Beverages, snacks, and plant-based foods are standouts in the specialty segment which despite approaching maturity continues to outpace the growth of conventional, according to Mintel research presented during the session 5 Key Drivers in Specialty Food at the Winter Fancy Food Show.
“Specialty food and beverage sales account for 16 percent of all food and beverages so the fact that it’s approaching 20 percent is a major milestone,” said David Browne, senior analyst, Mintel.
Helping spur sales is the rise in popularity of specialty beverages, which hold 18 percent share of all specialty products and account for $12 billion in sales. The fastest growers are ready-to-drink tea and coffee (19 percent), water (15 percent), and refrigerated juices and functional beverages (7 percent).
“Rising trends include functional drinks that boost energy, mental focus, relaxation, and microbiome health,” said Browne.
Boding well for specialty is the fact that consumers are making snacking part of their daily routine with everyday snacking appealing to close to half of specialty food consumers. High protein and low sugar options are helping lead the way in the category that accounts for $18 billion in sales and holds 27 percent of specialty food and beverage share. Jerky and meat snacks were the fastest sellers in the segment, experiencing 10 percent growth, followed by chocolate and other confectionery (9 percent), and juices and functional beverages (7 percent).
Plant-based foods are not only becoming mainstream, but innovations in the segment are driving growth in several of the top 10 specialty food categories, which are led by shelf stable creams and creamers (37 percent), plant-based meat alternatives (36 percent), and refrigerated creams and creamers (20 percent).
According to Browne, one-third of specialty food consumers have purchased plant-based products, and preliminary findings from Mintel research show the vast majority of committed plant-based consumers (90 percent), are specialty food consumers.
E-commerce is a key channel for purchasing these products with 41 percent of shoppers buying at least some of their groceries via the channel. “We feel confident that online specialty sales will double to $6 billion in sales within the next few years,” said Browne.
The top 10 online specialty categories achieved purchases from 10 percent to 15 percent of specialty food consumers in 2018, with some emerging for the first time. They include water and sparkling water, with 15 percent of specialty food consumers purchasing; nuts, seeds, trail mix, and dried fruit, with 11 percent purchasing; soda and carbonated beverages, 11 percent; bars, 10 percent; and juice, 10 percent.
Another channel holding promise for specialty food makers is foodservice, said Browne. While specialty foods only account for 4 percent of all food in the $32 billion channel, it holds great potential, he said, but warned that it can be “a tough nut to crack,” for those looking to break into the space.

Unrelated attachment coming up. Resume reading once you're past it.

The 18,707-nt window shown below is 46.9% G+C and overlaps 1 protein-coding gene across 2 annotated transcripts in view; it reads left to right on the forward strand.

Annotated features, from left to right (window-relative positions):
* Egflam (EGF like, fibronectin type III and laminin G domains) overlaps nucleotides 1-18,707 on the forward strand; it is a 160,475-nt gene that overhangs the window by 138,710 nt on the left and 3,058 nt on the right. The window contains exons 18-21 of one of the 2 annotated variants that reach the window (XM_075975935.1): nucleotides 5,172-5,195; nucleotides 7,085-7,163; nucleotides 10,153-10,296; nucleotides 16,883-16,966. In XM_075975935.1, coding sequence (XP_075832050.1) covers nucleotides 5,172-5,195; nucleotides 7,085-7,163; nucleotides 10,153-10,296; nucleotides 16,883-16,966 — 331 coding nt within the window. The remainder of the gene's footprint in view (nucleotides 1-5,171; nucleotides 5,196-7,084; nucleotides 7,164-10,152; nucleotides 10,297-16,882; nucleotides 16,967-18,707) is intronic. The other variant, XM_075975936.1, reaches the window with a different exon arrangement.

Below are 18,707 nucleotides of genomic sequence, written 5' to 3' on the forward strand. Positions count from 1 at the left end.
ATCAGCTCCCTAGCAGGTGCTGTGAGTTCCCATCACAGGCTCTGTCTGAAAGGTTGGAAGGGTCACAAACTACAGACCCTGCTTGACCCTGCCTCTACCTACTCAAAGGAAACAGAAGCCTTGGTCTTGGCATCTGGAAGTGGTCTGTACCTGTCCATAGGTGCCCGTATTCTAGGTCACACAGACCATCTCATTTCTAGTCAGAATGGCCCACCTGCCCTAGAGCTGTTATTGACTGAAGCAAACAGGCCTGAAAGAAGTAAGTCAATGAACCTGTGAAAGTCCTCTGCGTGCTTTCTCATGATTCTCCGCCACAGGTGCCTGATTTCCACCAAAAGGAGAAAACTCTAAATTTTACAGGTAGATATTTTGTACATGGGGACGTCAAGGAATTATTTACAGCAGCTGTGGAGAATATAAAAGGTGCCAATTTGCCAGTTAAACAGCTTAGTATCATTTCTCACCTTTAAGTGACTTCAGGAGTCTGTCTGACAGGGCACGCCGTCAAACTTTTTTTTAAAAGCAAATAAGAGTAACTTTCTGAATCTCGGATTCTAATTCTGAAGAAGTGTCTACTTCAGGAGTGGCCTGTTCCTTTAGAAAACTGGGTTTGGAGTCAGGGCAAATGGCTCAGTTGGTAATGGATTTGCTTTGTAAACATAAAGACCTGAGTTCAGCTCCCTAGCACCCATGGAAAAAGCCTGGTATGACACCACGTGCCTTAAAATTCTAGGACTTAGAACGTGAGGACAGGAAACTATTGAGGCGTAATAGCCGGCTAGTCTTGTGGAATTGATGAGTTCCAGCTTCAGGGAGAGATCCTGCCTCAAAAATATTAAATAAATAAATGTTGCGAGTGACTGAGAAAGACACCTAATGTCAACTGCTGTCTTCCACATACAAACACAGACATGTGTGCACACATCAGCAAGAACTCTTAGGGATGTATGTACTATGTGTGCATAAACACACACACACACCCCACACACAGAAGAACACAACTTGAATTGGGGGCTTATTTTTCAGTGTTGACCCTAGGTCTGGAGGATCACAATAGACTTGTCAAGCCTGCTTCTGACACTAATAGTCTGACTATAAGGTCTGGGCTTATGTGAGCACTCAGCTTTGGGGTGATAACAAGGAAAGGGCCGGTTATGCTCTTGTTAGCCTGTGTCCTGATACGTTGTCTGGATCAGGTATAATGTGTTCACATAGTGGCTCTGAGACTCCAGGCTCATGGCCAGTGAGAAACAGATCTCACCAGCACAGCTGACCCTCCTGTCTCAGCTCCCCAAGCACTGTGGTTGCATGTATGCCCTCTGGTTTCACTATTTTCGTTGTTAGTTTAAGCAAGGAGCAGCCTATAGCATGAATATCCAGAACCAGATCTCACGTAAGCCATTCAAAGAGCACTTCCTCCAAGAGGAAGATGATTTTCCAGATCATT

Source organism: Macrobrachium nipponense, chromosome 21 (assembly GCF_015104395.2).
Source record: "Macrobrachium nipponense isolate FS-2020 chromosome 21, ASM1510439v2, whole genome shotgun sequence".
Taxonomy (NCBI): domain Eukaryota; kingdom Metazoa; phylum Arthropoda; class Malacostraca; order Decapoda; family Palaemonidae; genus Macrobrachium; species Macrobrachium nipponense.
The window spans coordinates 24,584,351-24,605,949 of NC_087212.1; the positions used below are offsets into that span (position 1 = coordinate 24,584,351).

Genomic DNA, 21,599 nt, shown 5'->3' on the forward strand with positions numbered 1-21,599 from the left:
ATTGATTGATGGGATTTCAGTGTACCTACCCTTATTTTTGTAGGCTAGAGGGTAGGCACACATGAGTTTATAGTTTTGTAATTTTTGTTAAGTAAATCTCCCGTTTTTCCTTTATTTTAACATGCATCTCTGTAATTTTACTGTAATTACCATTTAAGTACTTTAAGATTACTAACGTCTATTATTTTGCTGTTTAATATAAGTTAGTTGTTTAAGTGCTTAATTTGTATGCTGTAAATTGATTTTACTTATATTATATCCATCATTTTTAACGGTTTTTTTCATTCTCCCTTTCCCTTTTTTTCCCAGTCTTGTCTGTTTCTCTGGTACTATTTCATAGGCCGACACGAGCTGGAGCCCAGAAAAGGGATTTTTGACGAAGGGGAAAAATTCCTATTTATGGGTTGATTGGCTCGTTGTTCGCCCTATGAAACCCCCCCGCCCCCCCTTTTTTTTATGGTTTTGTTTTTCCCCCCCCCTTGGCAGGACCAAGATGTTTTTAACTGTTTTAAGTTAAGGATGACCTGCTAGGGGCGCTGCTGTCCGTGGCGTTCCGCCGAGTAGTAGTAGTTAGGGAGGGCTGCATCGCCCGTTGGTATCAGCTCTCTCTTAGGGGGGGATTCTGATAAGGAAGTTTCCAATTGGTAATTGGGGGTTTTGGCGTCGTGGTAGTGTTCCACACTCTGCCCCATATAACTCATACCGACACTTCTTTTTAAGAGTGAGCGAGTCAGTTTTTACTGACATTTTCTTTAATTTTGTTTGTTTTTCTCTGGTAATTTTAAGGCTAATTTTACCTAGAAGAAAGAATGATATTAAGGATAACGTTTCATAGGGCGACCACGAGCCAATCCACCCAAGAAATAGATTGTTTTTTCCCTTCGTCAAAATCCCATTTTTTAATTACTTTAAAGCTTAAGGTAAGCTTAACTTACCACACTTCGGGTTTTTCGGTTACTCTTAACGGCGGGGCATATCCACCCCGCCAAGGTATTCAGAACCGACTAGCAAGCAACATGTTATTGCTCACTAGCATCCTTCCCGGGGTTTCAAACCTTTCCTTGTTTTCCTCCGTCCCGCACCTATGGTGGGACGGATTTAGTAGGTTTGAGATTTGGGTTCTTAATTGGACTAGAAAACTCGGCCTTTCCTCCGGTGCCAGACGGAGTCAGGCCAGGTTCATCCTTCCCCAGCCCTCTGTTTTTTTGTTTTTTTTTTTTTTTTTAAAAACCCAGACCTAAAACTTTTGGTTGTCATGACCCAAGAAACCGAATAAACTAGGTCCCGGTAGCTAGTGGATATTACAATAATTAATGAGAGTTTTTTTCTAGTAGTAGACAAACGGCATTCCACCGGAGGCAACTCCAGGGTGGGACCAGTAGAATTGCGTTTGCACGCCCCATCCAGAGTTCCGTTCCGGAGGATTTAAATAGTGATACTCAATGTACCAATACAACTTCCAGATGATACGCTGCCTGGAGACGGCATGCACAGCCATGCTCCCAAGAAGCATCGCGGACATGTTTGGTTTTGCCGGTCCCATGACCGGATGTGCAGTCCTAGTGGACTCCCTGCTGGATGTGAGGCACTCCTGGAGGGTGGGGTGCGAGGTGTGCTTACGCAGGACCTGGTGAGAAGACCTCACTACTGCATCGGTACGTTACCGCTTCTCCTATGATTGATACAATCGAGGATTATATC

Positioning claims in the specialty food space draw dedicated consumers, led by all natural with 68 percent of specialty food consumers buying these foods, organic (55 percent), and non-GMO (45 percent), locally-sourced (41 percent) and eco-friendly (40 percent), ethical (37 percent), fair trade (36 percent), plant-based (34 perent), gluten-free (27 percent), and sustainable (25 percent).
“One-quarter to one-third of all purchases are coming from each of those,” said David Lockwood, director of Mintel Consulting.
Also driving specialty food growth are generational preferences with trial peeking between ages 25 and 34, number of categories purchased, within the 45 to 54 age range, and spending on food at home, between ages 35 and 44.
“Gen Z is most likely to spend the largest percentage of their food budget on specialty,” Lockwood said. “Millennials spend the most per week on food prepared at home, and Gen X purchases the most categories since they may have young children and older children at home.”
Specialty food consumers are also seeking specialty foods to fit into diets that they are following, with many taking an a la carte approach to these lifestyles, Lockwood said. Specialty food consumers currently follow 4.5 diets vs. 3 diets for non-specialty food consumers. The most popular are low-sugar, high protein, and low carb.
“Dieting has changed since younger adults are following more than one diet at the same time,” said Lockwood. “There is an enormous amount of opportunity here.”
Altruism also continues to influence the specialty food space. While consumer support for transparency and traceability is significant, it hasn’t changed much in the past five years, according to Lockwood. What has, are companies’ willingness to make these things part of their long-term goals.
“Specialty companies are changing from looking strictly at innovation to considering what they can do to change the world,” Lockwood said.